Driver monitoring systems (DMSs) can analyze driver behavior or detect patterns tending towards micro-sleep to issue appropriate warnings and help revive the driver’s focus. Several original equipment manufacturers (OEMs) have therefore adopted behavior-based DMS that employ frontal cameras, steering angle sensors, and sensors on the steering wheel.

However, the current generation of behavior-based sensors used in passenger vehicles is capable of harbouring only two to three functions at most. Many vehicle OEMs are therefore moving from behavior-based DMSs towards inward-looking camera-based systems.

New analysis from Frost & Sullivan, Original Equipment Manufacturer (OEM) Strategies for Driver Monitoring Systems in Europe, finds that the total DMS shipment in the passenger vehicle market was approximately 4.44 million units in 2014 and estimates this to reach 5.61 million by 2021.

“Due to the need to improve existing functions, while adding new ones to enhance the human-machine interface (HMI), OEMs are exploring vision-based sensors such as infrared mono or stereo cameras facing the driver,” says Frost & Sullivan intelligent mobility senior research analyst Anirudh Venkitaraman in a release. “With the aid of these products, OEMs are planning the introduction of functions such as gesture recognition, mood detection, eye monitoring, driver identification, and health monitoring.”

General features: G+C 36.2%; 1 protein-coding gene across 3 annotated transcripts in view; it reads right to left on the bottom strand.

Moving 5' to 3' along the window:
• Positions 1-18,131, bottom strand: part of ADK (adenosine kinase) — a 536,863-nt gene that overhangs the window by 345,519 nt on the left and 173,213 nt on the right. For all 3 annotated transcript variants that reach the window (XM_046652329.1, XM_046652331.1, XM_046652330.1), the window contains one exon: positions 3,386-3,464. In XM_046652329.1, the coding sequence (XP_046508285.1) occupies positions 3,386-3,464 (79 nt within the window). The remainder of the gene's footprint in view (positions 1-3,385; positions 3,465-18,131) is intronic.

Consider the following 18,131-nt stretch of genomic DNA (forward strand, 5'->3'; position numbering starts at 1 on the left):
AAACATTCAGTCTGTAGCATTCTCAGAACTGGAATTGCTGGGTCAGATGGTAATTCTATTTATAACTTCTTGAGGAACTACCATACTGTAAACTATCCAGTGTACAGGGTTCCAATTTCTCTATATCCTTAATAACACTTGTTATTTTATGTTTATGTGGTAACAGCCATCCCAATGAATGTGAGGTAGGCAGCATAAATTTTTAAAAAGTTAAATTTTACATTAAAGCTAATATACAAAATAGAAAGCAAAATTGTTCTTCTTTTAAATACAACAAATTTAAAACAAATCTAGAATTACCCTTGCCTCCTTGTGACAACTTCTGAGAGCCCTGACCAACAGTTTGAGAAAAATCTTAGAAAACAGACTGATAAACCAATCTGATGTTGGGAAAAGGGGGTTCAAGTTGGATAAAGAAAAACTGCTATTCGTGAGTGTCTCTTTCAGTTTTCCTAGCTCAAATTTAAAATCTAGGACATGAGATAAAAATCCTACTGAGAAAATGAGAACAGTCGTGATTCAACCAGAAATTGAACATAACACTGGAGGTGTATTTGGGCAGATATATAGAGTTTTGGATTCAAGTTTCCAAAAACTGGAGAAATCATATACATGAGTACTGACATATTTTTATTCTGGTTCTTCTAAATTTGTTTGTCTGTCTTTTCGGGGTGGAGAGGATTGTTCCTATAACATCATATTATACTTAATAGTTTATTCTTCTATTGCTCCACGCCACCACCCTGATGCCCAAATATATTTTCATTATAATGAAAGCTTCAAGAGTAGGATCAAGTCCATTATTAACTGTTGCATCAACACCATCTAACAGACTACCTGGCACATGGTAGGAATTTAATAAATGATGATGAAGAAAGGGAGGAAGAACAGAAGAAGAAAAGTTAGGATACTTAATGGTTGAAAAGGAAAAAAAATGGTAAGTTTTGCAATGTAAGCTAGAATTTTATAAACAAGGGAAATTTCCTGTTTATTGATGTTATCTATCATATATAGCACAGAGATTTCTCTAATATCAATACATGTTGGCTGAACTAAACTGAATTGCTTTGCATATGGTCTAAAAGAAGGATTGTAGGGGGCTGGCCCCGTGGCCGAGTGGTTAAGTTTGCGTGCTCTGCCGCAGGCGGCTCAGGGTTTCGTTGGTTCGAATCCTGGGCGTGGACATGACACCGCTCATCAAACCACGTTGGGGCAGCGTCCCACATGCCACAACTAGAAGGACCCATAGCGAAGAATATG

Deciding on the number of functions to provide within DMS and sharing the hardware cost across safety and HMI functions will prove vital for OEMs. It will also be worthwhile to offer a value justification for customers to invest in DMS-equipped vehicles with feature additions and partner with capable suppliers to develop cost-competitive solutions.

“For now, even though several tier-one suppliers possess a strong DMS sensor portfolio, vehicle OEMs’ approach to adoption has not been aggressive enough,” Venkitaraman says. “While certain OEMs offer DMS as a standard fitment in their vehicle line-up, many others look to extend this technology only as an option.”

Over time, vehicle OEMs will realize that adding more driver interactive features within DMS will enable them to pitch the technology not only as a safety enabler but also as one’s personal assistant while driving, Frost & Sullivan states. They will find that DMS has special importance in the context of semi and highly automated driving as well as manual driving.